We are honored to introduce Prof. Andrew William Taylor-Robinson, Professor of Microbiology & Immunology, College of Health Sciences, VinUniversity, who will soon join our community of professors, lecturers, and students. Prior to VinUni, Prof. Andrew was a Professor of Immunology and Hematology at various prestigious universities in Australia and the UK, such as the University of Central Queensland (top 2% of global universities according to THE World University Rankings 2022), Charles Darwin University (a THE top 75 Asia-Pacific University 2022), and the University of Leeds (2022 QS World University Ranking 92nd). Prof. Andrew was educated at University College London (2022 QS World University Ranking 8th and a THE ‘super elite’ university) and the University of Glasgow (2022 QS World University Ranking 67th).
With more than 30 years of research experience in immunology and medical microbiology, particularly on malaria, dengue and other mosquito-transmitted infectious diseases, Prof. Andrew’s work focuses primarily on analyzing the immune system’s mechanisms and responses to infection, thereby contributing to the enhancement of vaccines’ efficacy. Two of Prof. Andrew’s most prominent studies are “Regulation of the immune response by nitric oxide differentially produced by T helper type 1 and T helper type 2 cells” and “The role of TH1 and TH2 cells in a rodent malaria infection”, each of which has been cited by nearly 500 scientific articles in the field of Immunology.
In the context of the COVID-19 pandemic, Prof. Andrew is involved in immune system and immune enhancement research to contribute to the prevention and treatment of COVID-19 worldwide. His study “COVID-19 therapy: Could a chlorophyll derivative promote cellular accumulation of Zn2+ ions to inhibit SARS-CoV-2 RNA synthesis?” has discovered the role of zinc in the prevention of acute pneumonia, which could inhibit the SARS-CoV-2 virus and reduce symptoms of the disease. This has already received over 13,000 online views in the last 12 months. Another study by Prof. Andrew, “A combinational approach to restore cytokine balance and to inhibit virus growth may promote patient recovery in severe COVID-19 cases”, published in March this year, argues that cytokine balance may be restored by recovering an IL-6 trans-signaling neutralizing buffer system, using the ADAM17/TACE prodomain inhibitor. Prof. Andrew is also an Expert on the COVID-19 Expert Database, which is part of the Australian Academy of Sciences. This is a panel of respected experts, whose role is to advise governments, businesses, and research institutes in their decision-making processes during the pandemic.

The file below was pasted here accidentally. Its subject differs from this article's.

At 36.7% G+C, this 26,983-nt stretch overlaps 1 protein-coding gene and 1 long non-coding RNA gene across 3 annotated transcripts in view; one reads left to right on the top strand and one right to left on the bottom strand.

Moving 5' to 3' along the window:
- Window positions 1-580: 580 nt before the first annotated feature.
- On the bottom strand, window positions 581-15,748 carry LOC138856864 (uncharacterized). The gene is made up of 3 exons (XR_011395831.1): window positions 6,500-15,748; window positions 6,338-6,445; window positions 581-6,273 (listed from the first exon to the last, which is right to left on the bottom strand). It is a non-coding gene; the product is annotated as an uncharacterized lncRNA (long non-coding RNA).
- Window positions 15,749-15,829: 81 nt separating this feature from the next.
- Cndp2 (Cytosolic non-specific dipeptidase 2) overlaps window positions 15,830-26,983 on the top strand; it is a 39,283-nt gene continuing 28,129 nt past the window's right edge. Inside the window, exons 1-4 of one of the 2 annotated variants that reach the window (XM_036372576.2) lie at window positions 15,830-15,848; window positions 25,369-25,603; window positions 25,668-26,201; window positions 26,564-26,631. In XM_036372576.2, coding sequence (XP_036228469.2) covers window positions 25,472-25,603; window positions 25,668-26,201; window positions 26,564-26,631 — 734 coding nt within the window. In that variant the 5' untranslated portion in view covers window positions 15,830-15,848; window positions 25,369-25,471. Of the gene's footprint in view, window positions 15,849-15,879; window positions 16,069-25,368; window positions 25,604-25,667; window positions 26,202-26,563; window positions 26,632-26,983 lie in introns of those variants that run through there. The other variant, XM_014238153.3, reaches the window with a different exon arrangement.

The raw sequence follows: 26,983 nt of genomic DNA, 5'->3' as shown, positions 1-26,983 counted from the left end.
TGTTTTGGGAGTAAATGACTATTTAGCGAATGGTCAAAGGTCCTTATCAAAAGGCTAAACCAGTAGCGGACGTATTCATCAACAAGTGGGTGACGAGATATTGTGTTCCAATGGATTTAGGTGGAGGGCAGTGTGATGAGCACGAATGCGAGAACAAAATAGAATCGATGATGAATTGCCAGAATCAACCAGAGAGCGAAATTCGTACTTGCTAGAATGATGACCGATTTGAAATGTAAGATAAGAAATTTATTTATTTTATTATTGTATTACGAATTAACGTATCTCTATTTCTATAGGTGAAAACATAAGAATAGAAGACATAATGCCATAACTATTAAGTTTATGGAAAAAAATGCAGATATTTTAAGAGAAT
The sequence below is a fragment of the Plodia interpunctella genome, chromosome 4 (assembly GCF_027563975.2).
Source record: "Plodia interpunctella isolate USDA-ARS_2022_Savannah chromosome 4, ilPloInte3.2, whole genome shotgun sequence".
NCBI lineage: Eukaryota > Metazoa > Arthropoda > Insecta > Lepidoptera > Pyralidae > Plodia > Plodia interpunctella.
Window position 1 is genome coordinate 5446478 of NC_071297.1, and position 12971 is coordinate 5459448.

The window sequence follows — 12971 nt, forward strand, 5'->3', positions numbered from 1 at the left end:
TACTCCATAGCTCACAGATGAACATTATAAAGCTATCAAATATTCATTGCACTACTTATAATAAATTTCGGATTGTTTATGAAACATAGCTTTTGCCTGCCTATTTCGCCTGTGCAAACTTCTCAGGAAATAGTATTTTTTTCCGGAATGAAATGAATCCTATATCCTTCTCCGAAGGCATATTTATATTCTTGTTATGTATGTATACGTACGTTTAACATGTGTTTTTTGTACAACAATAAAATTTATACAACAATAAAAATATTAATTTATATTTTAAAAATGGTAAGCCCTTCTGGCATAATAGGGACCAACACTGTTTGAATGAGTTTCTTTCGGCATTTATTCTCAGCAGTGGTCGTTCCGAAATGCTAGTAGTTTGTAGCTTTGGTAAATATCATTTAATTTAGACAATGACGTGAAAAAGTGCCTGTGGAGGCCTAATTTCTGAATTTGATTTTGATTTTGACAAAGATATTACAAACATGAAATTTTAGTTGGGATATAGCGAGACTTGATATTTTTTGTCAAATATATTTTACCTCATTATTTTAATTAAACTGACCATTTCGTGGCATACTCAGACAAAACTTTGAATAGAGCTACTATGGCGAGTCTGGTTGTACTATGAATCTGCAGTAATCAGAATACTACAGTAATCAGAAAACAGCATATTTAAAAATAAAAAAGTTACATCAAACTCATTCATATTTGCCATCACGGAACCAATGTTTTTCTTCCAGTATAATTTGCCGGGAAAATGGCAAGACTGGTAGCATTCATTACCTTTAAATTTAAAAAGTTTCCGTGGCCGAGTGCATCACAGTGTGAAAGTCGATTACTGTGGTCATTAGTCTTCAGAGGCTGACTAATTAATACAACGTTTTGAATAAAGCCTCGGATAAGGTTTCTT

Below is an excerpt from our conversation with Prof. Andrew William Taylor-Robinson, who will be in charge of Microbiology & Immunology teaching and research at the VinUni College of Health Sciences. Prof. Andrew is an member of the COVID-19 Expert Database, which is part of the Australian Academy of Sciences. Prior to VinUni, Prof. Andrew was a Professor of Immunology and Hematology at various prestigious universities in Australia and the UK, such as the University of Central Queensland (top 2% of global universities according to THE World University Rankings 2022), Charles Darwin University (a THE top 75 Asia-Pacific University 2022), and the University of Leeds (2022 QS World University Ranking 92nd).